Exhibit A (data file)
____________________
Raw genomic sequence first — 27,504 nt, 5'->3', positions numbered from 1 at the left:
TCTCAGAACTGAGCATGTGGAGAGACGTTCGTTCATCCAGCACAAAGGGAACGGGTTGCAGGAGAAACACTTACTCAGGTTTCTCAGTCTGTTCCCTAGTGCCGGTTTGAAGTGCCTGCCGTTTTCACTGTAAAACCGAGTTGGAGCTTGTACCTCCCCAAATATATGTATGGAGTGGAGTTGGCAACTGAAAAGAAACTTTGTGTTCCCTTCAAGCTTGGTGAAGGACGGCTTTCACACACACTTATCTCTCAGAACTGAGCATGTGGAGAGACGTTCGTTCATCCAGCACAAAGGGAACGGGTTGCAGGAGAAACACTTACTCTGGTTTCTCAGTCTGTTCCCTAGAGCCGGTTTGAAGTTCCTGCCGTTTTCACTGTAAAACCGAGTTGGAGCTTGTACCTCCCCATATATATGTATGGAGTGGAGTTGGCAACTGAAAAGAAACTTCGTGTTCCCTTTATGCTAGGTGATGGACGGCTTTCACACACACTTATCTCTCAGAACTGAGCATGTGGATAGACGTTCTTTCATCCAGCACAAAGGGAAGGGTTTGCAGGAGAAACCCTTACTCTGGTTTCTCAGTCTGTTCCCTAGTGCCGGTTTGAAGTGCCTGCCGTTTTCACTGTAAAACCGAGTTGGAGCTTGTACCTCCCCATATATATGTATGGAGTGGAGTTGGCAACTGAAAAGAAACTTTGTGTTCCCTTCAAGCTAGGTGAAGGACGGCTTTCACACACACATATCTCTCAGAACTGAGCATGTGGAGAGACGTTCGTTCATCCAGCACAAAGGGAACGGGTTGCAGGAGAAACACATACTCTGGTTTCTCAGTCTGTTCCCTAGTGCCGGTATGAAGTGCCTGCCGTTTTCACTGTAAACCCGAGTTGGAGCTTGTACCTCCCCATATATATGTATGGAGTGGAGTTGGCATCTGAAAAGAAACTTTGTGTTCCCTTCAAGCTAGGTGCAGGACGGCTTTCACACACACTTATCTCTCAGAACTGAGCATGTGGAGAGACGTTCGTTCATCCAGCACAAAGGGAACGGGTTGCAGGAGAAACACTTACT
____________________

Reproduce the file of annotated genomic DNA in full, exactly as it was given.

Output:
Raw genomic sequence first — 27,504 nt, 5'->3', positions numbered from 1 at the left:
TCTCAGAACTGAGCATGTGGAGAGACGTTCGTTCATCCAGCACAAAGGGAACGGGTTGCAGGAGAAACACTTACTCAGGTTTCTCAGTCTGTTCCCTAGTGCCGGTTTGAAGTGCCTGCCGTTTTCACTGTAAAACCGAGTTGGAGCTTGTACCTCCCCAAATATATGTATGGAGTGGAGTTGGCAACTGAAAAGAAACTTTGTGTTCCCTTCAAGCTTGGTGAAGGACGGCTTTCACACACACTTATCTCTCAGAACTGAGCATGTGGAGAGACGTTCGTTCATCCAGCACAAAGGGAACGGGTTGCAGGAGAAACACTTACTCTGGTTTCTCAGTCTGTTCCCTAGAGCCGGTTTGAAGTTCCTGCCGTTTTCACTGTAAAACCGAGTTGGAGCTTGTACCTCCCCATATATATGTATGGAGTGGAGTTGGCAACTGAAAAGAAACTTCGTGTTCCCTTTATGCTAGGTGATGGACGGCTTTCACACACACTTATCTCTCAGAACTGAGCATGTGGATAGACGTTCTTTCATCCAGCACAAAGGGAAGGGTTTGCAGGAGAAACCCTTACTCTGGTTTCTCAGTCTGTTCCCTAGTGCCGGTTTGAAGTGCCTGCCGTTTTCACTGTAAAACCGAGTTGGAGCTTGTACCTCCCCATATATATGTATGGAGTGGAGTTGGCAACTGAAAAGAAACTTTGTGTTCCCTTCAAGCTAGGTGAAGGACGGCTTTCACACACACATATCTCTCAGAACTGAGCATGTGGAGAGACGTTCGTTCATCCAGCACAAAGGGAACGGGTTGCAGGAGAAACACATACTCTGGTTTCTCAGTCTGTTCCCTAGTGCCGGTATGAAGTGCCTGCCGTTTTCACTGTAAACCCGAGTTGGAGCTTGTACCTCCCCATATATATGTATGGAGTGGAGTTGGCATCTGAAAAGAAACTTTGTGTTCCCTTCAAGCTAGGTGCAGGACGGCTTTCACACACACTTATCTCTCAGAACTGAGCATGTGGAGAGACGTTCGTTCATCCAGCACAAAGGGAACGGGTTGCAGGAGAAACACTTACT